Mandatory Credit: Brad Penner-USA TODAY Sports

The Yankees started their 2023 season on a high note by taking two of three from the visiting Giants, who must have wished Aaron Judge was in their lineup after courting him in the offseason.

The Yankee captain slugged two home runs in the series and hit .462, and Giancarlo Stanton added two home runs of his own. Pitching was also on full display as Gerrit Cole dominated Opening Day while rookie Jhony Brito had a great MLB debut on Sunday.

And how about rookie Anthony Volpe’s highly-anticipated MLB debut?

All in all, the series provided an early look at what both teams are. The Yankees are the true contender while San Francisco seems to be that one big name away from that even bigger step.

Some takeaways:

The Volpe Show. Volpe didn’t do much with the bat against the Giants, batting just .222 over the three games. His two hits were singles, though he did steal three bases and also looked solid in the field. Volpe also read the strike zone well and posted a .364 on-base percentage (OBP).

It’s easy to worry that the Yankees rushed Volpe to the majors despite his limited experience at Triple-A, where he made just 99 plate appearances in 22 games last year. But as of now, the best thing he can do is keep playing in games and adjusting to major league pitching. It’s certainly a better route than sending him to Scranton just to dominate the minors interminably.

A full display of power. The Bronx Bombers lived up to their name and slugged seven home runs in the series, including a 485-foot blast from Stanton on Sunday.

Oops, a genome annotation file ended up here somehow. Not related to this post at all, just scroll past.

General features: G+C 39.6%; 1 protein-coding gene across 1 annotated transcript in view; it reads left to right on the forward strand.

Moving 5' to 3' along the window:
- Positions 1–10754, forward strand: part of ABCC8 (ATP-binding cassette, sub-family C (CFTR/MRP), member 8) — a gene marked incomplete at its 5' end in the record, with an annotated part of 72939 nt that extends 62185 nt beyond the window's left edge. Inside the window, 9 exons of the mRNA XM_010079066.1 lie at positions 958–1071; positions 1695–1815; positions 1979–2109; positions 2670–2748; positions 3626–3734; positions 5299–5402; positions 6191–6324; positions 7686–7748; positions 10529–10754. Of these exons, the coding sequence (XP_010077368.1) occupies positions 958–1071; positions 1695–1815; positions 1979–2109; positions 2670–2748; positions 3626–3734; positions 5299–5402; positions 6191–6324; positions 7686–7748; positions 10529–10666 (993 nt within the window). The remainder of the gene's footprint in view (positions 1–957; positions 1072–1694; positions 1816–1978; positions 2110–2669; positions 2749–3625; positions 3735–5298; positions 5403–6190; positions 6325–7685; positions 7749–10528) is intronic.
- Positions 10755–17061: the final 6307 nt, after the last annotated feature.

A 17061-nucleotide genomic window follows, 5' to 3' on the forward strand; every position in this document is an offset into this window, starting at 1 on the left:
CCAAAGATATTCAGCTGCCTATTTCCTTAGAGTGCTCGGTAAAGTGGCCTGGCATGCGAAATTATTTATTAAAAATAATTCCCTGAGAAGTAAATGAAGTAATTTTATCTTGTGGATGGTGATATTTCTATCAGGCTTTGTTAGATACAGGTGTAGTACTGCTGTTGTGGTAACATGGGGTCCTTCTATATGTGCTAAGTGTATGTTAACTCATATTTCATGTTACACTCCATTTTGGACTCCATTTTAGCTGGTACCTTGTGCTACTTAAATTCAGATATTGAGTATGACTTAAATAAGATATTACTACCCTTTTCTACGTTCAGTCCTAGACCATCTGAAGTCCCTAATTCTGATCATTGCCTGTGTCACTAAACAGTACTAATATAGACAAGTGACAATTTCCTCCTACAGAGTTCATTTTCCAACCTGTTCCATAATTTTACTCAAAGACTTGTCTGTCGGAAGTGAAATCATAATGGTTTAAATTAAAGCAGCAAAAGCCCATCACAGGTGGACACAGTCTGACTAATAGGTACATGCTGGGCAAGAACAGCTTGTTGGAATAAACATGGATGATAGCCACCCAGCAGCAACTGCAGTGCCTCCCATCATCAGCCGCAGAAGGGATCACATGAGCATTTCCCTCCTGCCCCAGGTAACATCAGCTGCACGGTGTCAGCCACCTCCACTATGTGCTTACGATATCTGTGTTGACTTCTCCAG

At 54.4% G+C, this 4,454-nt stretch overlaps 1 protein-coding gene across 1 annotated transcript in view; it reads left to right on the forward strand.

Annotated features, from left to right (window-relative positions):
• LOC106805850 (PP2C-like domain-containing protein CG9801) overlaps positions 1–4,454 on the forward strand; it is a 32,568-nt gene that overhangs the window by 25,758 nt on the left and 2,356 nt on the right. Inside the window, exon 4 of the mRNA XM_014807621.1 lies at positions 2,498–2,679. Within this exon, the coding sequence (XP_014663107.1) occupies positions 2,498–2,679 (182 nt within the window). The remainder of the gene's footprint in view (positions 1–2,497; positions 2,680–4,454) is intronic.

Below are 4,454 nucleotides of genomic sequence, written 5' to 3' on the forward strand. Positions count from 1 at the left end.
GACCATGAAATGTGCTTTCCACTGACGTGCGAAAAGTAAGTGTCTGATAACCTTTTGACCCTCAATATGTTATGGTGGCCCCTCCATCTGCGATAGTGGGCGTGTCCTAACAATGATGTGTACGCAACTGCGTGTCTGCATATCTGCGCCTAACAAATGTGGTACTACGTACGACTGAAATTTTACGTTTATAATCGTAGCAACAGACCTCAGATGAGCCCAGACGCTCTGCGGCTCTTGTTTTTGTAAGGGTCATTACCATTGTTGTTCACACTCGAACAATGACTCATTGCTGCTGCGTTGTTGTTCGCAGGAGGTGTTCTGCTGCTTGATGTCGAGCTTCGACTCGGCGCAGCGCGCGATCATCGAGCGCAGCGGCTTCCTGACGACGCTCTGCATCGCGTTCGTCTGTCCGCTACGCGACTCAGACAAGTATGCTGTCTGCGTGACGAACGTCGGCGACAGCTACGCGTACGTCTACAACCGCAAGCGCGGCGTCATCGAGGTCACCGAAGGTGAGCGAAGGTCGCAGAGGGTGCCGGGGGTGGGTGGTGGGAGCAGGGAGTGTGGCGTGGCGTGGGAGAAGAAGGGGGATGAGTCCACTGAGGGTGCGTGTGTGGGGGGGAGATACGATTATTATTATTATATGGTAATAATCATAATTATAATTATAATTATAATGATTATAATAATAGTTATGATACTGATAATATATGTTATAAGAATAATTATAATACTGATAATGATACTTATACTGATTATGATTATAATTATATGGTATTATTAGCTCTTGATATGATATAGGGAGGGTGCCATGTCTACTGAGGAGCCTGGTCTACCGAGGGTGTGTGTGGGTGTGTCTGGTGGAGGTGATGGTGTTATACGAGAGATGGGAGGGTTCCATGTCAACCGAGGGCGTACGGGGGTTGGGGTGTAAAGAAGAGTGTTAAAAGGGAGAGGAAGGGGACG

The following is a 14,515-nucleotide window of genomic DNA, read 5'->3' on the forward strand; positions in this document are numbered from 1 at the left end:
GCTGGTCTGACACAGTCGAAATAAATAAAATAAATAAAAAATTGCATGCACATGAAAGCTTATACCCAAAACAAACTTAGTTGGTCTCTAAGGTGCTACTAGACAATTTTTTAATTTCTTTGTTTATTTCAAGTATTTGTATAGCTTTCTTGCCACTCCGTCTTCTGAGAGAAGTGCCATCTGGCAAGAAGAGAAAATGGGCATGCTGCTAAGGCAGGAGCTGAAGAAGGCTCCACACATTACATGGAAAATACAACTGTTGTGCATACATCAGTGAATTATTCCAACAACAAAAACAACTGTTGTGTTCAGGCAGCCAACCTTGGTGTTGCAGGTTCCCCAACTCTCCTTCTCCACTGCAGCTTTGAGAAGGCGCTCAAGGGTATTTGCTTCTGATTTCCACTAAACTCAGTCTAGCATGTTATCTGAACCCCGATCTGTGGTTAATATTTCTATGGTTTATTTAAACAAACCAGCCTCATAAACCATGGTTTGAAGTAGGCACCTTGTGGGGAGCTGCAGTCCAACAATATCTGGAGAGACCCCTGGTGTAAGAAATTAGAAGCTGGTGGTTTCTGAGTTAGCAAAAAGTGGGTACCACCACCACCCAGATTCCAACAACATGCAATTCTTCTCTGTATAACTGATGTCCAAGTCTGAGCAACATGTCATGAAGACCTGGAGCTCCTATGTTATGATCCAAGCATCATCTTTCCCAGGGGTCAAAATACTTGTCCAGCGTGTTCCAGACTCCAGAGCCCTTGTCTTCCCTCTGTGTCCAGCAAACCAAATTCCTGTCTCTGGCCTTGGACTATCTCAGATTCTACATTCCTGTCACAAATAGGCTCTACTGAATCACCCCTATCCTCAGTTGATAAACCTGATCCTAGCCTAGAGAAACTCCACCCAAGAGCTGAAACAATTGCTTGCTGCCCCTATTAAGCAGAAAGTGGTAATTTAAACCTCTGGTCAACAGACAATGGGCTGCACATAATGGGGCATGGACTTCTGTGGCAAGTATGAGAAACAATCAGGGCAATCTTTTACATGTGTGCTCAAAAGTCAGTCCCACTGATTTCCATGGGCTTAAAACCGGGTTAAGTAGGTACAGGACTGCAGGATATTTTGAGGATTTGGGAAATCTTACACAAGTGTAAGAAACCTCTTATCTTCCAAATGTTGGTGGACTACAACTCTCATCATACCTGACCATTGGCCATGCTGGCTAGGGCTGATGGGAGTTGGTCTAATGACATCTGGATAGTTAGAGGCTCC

Home runs, on the whole, were responsible for nine of the Yankees’ 16 runs scored.

The rest were thanks to good old-fashioned smallball. A single here, a double or sac fly there. No shifts means the Yankees lineup won’t be as hamstrung by power as it was before. That only helps the team and baseball as a whole in the long run.

And speaking of new rules…

Is the pitch clock already saving baseball? MLB wants to speed up baseball and instituted a pitch clock to do so. The Yankees’ first three games ran at the following lengths:

  • Thursday/Opening Day: 2 hours, 33 minutes
  • Saturday: 3 hours, 12 minutes
  • Sunday: 2 hours, 27 minutes

How do you like that? Baseball games that don’t consume an entire afternoon and leave plenty of time before dinner? What a concept!

Jokes aside, the pitch clock is doing more than just speeding up games. Between it and the shift bans, baseball seems like baseball again. Batters are taking cleaner swings and not automatically trying to beat a shift. Pitchers are just playing their game and not trying to play hitting chess with whomever is up at bat.

It’s a shock to the system but the new rules will only benefit the game in the long run.

Yankees pitching sets the standard. Shifting back to the Yankees, you’d never know just how injured the rotation is. Brito covered for Luis Severino and pitched five shutout innings with six strikeouts, missing bats all over the strike zone. Clarke Schmidt struggled on Saturday, but wasn’t helped by an awful day from umpire Andy Fletcher.

Otherwise, Cole was his usual self and the bullpen looks good too, Saturday’s meltdown aside.

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Josh Benjamin has been a staff writer at ESNY since 2018. He has had opinions about everything, especially the Yankees and Knicks. He co-hosts the “Bleacher Creatures” podcast and is always looking for new pieces of sports history to uncover, usually with a Yankee Tavern chicken parm sub in hand.